Outposts in different cities and states have also offered Parker a glimpse into how widely attitudes around the coronavirus can vary. He says it’s a night-and-day difference between the Chicago and Florida stores. In the former, people are reluctant to shake hands or talk unmasked, while in the latter, they’re reluctant to mask up at all.
It’s an ideological divide that has permeated all facets of business and society. Restaurants in cities with tighter restrictions may support those policies, but many are faring financially worse than concepts in markets with looser regulations. So when it comes time for a growing chain to pick its next city or region, chances are it will gravitate toward places where business is doing well. That’s why many are planning expansion into states like Florida and Texas, as well as up-and-coming cities like Nashville, Tennessee, and Cincinnati.
“A city like Nashville is really booming; it has been for the past couple years,” Parker says. “You feel like you can do the things you want to do in Nashville. It has live music, great concerts, amazing restaurants, and a standard of living that’s dollar-for-dollar better than if you look at Chicago or New York.”
Recent data from reservation platform OpenTable also paints a rosy picture for a restaurant’s prospects in Music City. In August, reservations (including online, phone, and walk-in) at area restaurants were up half a percentage point compared to August 2019. While this pales in comparison to some markets like Naples, which was up more than 25 percent, it is far better than Chicago (down 27 percent) and New York City (down 51 percent). Plus, Nashville benefits from a trendy reputation that has young professionals migrating from cities and suburbs across the country.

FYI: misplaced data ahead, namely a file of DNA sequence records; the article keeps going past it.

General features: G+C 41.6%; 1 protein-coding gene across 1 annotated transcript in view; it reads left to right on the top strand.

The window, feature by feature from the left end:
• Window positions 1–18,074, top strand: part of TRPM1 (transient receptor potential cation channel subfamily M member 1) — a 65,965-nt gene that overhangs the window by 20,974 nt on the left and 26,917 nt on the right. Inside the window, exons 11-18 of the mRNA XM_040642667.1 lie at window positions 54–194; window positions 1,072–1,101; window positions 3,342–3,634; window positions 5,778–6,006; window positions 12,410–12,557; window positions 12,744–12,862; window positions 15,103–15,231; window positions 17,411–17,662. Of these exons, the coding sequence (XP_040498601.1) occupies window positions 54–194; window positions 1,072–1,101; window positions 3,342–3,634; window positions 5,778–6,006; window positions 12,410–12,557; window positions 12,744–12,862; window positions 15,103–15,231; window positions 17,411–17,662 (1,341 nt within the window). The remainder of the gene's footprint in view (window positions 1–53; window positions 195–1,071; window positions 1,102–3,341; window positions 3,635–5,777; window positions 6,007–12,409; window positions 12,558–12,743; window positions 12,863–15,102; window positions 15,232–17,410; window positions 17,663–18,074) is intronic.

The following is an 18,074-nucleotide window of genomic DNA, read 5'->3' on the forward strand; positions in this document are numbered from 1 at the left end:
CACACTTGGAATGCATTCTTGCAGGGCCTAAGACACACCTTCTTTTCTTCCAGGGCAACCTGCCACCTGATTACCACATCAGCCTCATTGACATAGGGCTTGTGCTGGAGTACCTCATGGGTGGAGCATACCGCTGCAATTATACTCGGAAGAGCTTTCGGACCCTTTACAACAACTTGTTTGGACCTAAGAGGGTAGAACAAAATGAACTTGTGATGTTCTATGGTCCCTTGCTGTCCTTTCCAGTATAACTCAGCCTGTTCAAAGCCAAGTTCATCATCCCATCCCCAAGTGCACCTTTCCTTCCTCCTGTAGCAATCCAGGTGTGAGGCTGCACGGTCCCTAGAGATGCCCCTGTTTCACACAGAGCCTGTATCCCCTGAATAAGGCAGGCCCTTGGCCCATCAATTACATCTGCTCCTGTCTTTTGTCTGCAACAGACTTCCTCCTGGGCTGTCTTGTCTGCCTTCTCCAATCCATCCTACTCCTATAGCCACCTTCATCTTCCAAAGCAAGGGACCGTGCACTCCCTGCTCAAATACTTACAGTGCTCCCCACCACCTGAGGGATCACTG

Though not as red-hot as its southern neighbor, Cincinnati is also on the road to recovery, albeit in a different way. Consumer finance resource MoneyGeek tracked hospitality jobs across more than 300 metropolitan areas in the U.S., and Cincinnati was among the top performers. As of this past June, the city had recovered 90 percent of jobs in the greater foodservice, lodging, tourism, and entertainment sector.
That’s heartening news for restaurants like Another Broken Egg. Over the past 18 months, the breakfast concept has opened two locations in Cincinnati and is already looking across the river into Northern Kentucky for additional units.
“Cincinnati is experiencing a resurgence as people are moving back into the city from the suburbs and are looking for restaurants outside of the typical chains they are used to seeing,” says Jeff Sturgis, chief development officer for Another Broken Egg. “Neighborhoods like Hyde Park are being redeveloped and attracting concepts like ours to create a new energy and vitality for older parts of the city,” Sturgis says. Hyde Park is home to one of Another Broken Egg’s two Cincinnati locations; the second is in a suburb just north of the metropolitan interstate loop.
Indeed, while transplants from big cities are contributing to Cincinnati’s growth, suburbanites’ return to smaller downtowns may yet play a larger role. It helps, too, that smaller urban areas are working to revitalize downtown neighborhoods and city centers. So while people may be departing from New York, Chicago, L.A., and other metropolitan areas, the second- and third-tier cities could offer the best of both worlds: big city amenities with small city prices.
A permanent vacation
In terms of larger market areas, many growing restaurant chains are zeroing in on Florida. The state has built a reputation for pro-business tax policies and while its COVID response has been a source of controversy, restaurants have performed relatively well throughout the pandemic.